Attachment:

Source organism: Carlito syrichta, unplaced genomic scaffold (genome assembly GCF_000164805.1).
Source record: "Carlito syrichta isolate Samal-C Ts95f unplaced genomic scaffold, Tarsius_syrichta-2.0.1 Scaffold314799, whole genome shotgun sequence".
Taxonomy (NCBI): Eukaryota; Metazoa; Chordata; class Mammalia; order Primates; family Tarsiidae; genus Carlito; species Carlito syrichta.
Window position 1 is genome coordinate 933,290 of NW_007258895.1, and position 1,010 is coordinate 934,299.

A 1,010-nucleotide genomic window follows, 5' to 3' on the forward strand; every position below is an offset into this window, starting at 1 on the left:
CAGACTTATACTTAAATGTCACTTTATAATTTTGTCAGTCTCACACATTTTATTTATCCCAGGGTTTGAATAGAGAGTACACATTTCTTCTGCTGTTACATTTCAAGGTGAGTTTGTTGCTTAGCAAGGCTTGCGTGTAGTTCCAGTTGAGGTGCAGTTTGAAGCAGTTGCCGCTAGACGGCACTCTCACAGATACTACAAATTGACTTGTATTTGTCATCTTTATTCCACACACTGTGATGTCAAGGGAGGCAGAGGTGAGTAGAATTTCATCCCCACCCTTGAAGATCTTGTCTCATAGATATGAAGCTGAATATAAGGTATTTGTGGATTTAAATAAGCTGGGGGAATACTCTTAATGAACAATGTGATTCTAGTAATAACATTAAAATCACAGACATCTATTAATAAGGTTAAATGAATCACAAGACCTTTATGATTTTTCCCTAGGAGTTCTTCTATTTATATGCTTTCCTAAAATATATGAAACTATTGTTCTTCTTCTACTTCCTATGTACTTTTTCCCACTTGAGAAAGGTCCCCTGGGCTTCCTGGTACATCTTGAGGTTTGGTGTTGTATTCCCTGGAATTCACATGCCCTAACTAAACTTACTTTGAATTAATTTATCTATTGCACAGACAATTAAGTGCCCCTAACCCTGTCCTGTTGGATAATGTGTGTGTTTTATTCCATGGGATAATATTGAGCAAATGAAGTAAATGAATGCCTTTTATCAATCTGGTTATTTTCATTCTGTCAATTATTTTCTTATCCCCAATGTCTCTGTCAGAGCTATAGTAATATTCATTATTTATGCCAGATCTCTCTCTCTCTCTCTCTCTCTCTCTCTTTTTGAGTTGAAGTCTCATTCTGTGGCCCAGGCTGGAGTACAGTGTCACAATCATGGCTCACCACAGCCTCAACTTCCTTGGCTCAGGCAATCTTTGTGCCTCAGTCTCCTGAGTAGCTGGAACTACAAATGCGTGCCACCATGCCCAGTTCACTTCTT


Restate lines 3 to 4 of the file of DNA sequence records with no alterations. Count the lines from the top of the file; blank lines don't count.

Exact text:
Taxonomy (NCBI): Eukaryota; Metazoa; Chordata; class Mammalia; order Primates; family Tarsiidae; genus Carlito; species Carlito syrichta.
Window position 1 is genome coordinate 933,290 of NW_007258895.1, and position 1,010 is coordinate 934,299.